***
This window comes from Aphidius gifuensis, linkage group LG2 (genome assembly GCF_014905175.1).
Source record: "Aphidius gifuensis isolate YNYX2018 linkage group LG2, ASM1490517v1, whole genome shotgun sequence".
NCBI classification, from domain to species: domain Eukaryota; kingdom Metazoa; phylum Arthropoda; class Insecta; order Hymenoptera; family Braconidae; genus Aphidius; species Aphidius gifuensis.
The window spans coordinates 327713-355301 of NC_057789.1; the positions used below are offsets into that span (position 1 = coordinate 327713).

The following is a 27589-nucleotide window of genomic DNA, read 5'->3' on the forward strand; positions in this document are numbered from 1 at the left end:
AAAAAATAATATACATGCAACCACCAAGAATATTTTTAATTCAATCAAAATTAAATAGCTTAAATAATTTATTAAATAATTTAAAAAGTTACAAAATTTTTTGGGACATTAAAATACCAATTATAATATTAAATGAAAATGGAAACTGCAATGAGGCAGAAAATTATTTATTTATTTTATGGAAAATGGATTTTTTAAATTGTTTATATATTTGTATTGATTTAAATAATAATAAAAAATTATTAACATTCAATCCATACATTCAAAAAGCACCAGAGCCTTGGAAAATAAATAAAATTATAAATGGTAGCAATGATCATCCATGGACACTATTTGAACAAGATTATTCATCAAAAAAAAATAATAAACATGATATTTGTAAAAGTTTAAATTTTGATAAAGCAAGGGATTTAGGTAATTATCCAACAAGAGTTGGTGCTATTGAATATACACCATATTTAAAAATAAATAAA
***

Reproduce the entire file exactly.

This window comes from Aphidius gifuensis, linkage group LG2 (genome assembly GCF_014905175.1).
Source record: "Aphidius gifuensis isolate YNYX2018 linkage group LG2, ASM1490517v1, whole genome shotgun sequence".
NCBI classification, from domain to species: domain Eukaryota; kingdom Metazoa; phylum Arthropoda; class Insecta; order Hymenoptera; family Braconidae; genus Aphidius; species Aphidius gifuensis.
The window spans coordinates 327713-355301 of NC_057789.1; the positions used below are offsets into that span (position 1 = coordinate 327713).

The following is a 27589-nucleotide window of genomic DNA, read 5'->3' on the forward strand; positions in this document are numbered from 1 at the left end:
AAAAAATAATATACATGCAACCACCAAGAATATTTTTAATTCAATCAAAATTAAATAGCTTAAATAATTTATTAAATAATTTAAAAAGTTACAAAATTTTTTGGGACATTAAAATACCAATTATAATATTAAATGAAAATGGAAACTGCAATGAGGCAGAAAATTATTTATTTATTTTATGGAAAATGGATTTTTTAAATTGTTTATATATTTGTATTGATTTAAATAATAATAAAAAATTATTAACATTCAATCCATACATTCAAAAAGCACCAGAGCCTTGGAAAATAAATAAAATTATAAATGGTAGCAATGATCATCCATGGACACTATTTGAACAAGATTATTCATCAAAAAAAAATAATAAACATGATATTTGTAAAAGTTTAAATTTTGATAAAGCAAGGGATTTAGGTAATTATCCAACAAGAGTTGGTGCTATTGAATATACACCATATTTAAAAATAAATAAA